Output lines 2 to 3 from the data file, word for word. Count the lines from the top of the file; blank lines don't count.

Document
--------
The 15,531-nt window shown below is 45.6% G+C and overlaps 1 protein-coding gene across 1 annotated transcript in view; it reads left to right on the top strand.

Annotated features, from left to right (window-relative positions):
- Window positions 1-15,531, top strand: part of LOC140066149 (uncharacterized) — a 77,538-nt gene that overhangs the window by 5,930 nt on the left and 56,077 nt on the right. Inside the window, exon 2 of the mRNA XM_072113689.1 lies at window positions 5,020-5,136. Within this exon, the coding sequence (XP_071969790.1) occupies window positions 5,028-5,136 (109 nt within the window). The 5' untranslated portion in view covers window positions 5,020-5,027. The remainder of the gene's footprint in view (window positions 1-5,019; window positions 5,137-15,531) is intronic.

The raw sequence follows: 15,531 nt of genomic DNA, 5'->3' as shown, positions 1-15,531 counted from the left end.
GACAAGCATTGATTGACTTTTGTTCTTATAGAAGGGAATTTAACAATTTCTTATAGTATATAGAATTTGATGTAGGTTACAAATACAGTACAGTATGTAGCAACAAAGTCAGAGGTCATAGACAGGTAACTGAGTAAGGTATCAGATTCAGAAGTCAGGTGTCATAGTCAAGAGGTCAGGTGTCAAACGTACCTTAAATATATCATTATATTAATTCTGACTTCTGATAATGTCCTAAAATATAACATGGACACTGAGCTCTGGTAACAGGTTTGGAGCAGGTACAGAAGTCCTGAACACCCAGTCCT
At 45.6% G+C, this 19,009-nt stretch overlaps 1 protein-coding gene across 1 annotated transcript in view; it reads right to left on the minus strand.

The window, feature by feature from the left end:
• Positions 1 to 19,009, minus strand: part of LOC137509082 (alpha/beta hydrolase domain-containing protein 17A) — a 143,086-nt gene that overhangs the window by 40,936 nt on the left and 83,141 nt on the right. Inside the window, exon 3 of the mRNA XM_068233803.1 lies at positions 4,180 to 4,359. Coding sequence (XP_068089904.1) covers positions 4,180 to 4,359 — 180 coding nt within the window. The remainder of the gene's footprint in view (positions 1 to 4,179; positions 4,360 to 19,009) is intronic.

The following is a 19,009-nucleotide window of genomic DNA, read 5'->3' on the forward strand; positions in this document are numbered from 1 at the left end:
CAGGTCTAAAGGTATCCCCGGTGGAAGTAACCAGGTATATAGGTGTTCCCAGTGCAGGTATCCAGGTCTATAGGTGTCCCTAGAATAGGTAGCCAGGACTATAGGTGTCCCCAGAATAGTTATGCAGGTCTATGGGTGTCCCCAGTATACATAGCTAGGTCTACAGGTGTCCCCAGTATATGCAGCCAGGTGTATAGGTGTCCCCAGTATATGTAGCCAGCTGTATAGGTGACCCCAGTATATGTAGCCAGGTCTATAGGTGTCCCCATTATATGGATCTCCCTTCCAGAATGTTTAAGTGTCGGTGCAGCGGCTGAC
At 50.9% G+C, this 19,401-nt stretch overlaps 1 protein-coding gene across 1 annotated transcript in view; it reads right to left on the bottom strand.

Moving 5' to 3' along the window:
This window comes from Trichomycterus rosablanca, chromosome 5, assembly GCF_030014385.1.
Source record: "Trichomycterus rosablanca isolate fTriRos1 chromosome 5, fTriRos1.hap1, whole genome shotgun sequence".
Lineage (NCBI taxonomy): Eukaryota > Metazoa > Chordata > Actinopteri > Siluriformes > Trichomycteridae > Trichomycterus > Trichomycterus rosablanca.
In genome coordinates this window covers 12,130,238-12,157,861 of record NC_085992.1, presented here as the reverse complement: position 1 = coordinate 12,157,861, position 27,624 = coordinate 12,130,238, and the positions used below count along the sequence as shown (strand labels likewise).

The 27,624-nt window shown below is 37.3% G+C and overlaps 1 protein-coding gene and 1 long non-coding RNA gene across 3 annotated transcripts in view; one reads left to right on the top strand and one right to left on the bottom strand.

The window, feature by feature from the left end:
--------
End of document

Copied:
Annotated features, from left to right (window-relative positions):
- Window positions 1-15,531, top strand: part of LOC140066149 (uncharacterized) — a 77,538-nt gene that overhangs the window by 5,930 nt on the left and 56,077 nt on the right. Inside the window, exon 2 of the mRNA XM_072113689.1 lies at window positions 5,020-5,136. Within this exon, the coding sequence (XP_071969790.1) occupies window positions 5,028-5,136 (109 nt within the window). The 5' untranslated portion in view covers window positions 5,020-5,027. The remainder of the gene's footprint in view (window positions 1-5,019; window positions 5,137-15,531) is intronic.